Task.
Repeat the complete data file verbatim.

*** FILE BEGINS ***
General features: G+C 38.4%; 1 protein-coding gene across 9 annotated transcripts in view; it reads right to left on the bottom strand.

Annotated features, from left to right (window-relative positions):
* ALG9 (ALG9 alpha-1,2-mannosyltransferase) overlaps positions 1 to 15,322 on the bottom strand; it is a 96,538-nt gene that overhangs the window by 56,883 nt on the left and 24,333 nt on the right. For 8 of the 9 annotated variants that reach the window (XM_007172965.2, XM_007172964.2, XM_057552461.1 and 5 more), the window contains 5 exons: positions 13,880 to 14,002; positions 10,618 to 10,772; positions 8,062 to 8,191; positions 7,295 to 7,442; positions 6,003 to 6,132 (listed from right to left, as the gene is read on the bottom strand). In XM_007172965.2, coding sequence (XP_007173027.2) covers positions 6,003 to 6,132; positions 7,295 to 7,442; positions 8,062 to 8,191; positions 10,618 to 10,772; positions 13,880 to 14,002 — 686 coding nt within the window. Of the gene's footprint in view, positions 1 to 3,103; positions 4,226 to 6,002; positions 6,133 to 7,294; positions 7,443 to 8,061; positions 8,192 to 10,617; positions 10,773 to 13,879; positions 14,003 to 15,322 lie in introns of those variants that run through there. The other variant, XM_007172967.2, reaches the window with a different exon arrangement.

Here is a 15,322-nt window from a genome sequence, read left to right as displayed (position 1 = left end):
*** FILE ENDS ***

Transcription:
General features: G+C 38.4%; 1 protein-coding gene across 9 annotated transcripts in view; it reads right to left on the bottom strand.

Annotated features, from left to right (window-relative positions):
* ALG9 (ALG9 alpha-1,2-mannosyltransferase) overlaps positions 1 to 15,322 on the bottom strand; it is a 96,538-nt gene that overhangs the window by 56,883 nt on the left and 24,333 nt on the right. For 8 of the 9 annotated variants that reach the window (XM_007172965.2, XM_007172964.2, XM_057552461.1 and 5 more), the window contains 5 exons: positions 13,880 to 14,002; positions 10,618 to 10,772; positions 8,062 to 8,191; positions 7,295 to 7,442; positions 6,003 to 6,132 (listed from right to left, as the gene is read on the bottom strand). In XM_007172965.2, coding sequence (XP_007173027.2) covers positions 6,003 to 6,132; positions 7,295 to 7,442; positions 8,062 to 8,191; positions 10,618 to 10,772; positions 13,880 to 14,002 — 686 coding nt within the window. Of the gene's footprint in view, positions 1 to 3,103; positions 4,226 to 6,002; positions 6,133 to 7,294; positions 7,443 to 8,061; positions 8,192 to 10,617; positions 10,773 to 13,879; positions 14,003 to 15,322 lie in introns of those variants that run through there. The other variant, XM_007172967.2, reaches the window with a different exon arrangement.

Here is a 15,322-nt window from a genome sequence, read left to right as displayed (position 1 = left end):